The U.S. appears to be just weeks away from invading Iraq, yet the nation is singularly unprepared for what would follow--the occupation. The Bush Administration blithely talks about, in effect, spreading democracy by the sword, but it is not preparing the American people for what that phenomenon may cost in time, money, and lives. The war in Iraq may be a righteous one--Saddam Hussein is clearly a tyrant who tortures his people and builds weapons of mass destruction that could get into terrorists' hands. But Americans deserve to know just what kind of sacrifice they will be asked to make for his removal. It is time for the White House to come clean with the public.
Astonishingly, the Administration has refused to estimate either the short-term cost of war or the long-term price of occupation. Not a cent of what must be spent on Iraq--tens if not hundreds of billions of dollars--can be found in the most recent federal budget. Granted, the range of estimates may be wide, depending on how long the war lasts and who joins the U.S. in the fight and in keeping the peace. But with the U.S. at odds with its French and German allies, Americans will probably bear most of the burden.
One problem is that there is wishful thinking in Washington that Iraqi oil revenues will defray war costs and the expense of rebuilding the Iraqi government and economy. A report, Guiding Principles For U.S. Post-Conflict Policy In Iraq, by Edward P. Djerejian, who was ambassador to Syria, and Frank G. Wisner, who served as ambassador to Egypt and India, for the James A. Baker III Institute for Public Policy of Rice University, warns that it could cost $30 billion to $40 billion to rehabilitate Iraq's oil fields--even if they are not torched by Saddam Hussein--and to develop new ones. The report warns further that the U.S. risks being seen as an imperialist in the Middle East rather than a liberator if it doesn't allow the Iraqis to manage their own oil fields. Bottom line: Just as Washington proposes big tax cuts, we don't have any idea of the true financial burden of a foreign policy of preemption.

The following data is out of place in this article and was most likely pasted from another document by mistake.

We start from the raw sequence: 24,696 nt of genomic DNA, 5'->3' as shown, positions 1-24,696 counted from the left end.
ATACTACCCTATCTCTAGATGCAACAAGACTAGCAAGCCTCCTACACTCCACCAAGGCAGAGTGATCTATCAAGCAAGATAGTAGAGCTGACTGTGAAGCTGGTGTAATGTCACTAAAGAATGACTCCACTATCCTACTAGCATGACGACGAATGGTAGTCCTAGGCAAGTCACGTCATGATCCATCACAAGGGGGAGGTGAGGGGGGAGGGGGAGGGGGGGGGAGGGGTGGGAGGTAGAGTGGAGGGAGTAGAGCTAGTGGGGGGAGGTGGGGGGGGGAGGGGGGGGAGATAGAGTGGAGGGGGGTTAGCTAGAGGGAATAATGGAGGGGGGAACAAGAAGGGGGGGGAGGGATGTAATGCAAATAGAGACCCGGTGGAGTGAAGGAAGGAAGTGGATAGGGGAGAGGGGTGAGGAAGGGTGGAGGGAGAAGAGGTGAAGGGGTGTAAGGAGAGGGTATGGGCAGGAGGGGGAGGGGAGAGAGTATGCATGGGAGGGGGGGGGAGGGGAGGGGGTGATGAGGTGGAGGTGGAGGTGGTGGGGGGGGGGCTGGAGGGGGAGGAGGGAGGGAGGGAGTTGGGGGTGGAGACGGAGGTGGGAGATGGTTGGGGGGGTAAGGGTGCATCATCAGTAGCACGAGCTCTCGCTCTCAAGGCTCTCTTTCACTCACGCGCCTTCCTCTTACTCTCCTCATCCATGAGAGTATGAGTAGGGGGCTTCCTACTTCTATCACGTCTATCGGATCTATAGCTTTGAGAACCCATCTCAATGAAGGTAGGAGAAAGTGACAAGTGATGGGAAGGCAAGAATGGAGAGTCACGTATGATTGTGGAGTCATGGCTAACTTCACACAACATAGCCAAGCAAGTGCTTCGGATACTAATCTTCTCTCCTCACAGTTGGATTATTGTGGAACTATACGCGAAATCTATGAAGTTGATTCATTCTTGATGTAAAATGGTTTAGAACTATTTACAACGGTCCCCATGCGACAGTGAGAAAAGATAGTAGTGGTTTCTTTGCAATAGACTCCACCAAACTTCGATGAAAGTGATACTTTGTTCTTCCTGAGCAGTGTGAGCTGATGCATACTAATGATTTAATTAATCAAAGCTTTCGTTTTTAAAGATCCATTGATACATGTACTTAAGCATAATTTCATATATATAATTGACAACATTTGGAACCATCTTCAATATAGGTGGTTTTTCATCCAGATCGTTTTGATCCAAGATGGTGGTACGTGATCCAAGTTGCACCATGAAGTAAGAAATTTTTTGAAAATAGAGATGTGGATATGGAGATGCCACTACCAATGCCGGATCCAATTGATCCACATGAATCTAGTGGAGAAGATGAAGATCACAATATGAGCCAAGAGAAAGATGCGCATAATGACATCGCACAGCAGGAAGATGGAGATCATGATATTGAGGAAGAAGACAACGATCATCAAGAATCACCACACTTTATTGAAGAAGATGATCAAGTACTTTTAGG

Nor do we know if the Administration yet has a plan for occupation. There is an ongoing debate inside the White House on whether a U.S. general should run a post-Saddam Iraq for years, a la Douglas MacArthur, or whether there should be a quick transition to international agencies, then to Iraqis. There are questions about using a "U.N. model," which gives the U.N. the task of nation-building, or a more efficient "U.S. model" that has Americans directly running the show. Even the kind of democracy to be introduced is unclear: A loose federation could give the Kurds the freedom they crave, while a more centralized government could curb violence among tribes. Nation-building has been slow going in Bosnia and Afghanistan and a total failure in Haiti. The Administration needs a plan.
Beyond Iraq, Washington appears unsure about what comes next in the Middle East. To avoid being perceived as anti-Muslim or anti-Arab by invading Iraq, the U.S. must quickly reengage in the Palestinian-Israeli dispute and call for the withdrawal of most settlements. Yassir Arafat has said privately that he would now accept the Camp David/Taba accords. Polls show that most Israelis would accept them, too, if they were enforced by a strong leader. An Israeli-Palestinian agreement is essential to spreading democracy in the Middle East. It would remove the source of anger dictators and kings manipulate to maintain their power. The Administration needs a plan.
It's two minutes to midnight, and Americans are justifiably nervous. We appear to be unprepared for the cost of war, the price of occupation, and the demands of ensuring long-term peace. Washington simply has to do better than this. Too much is at stake.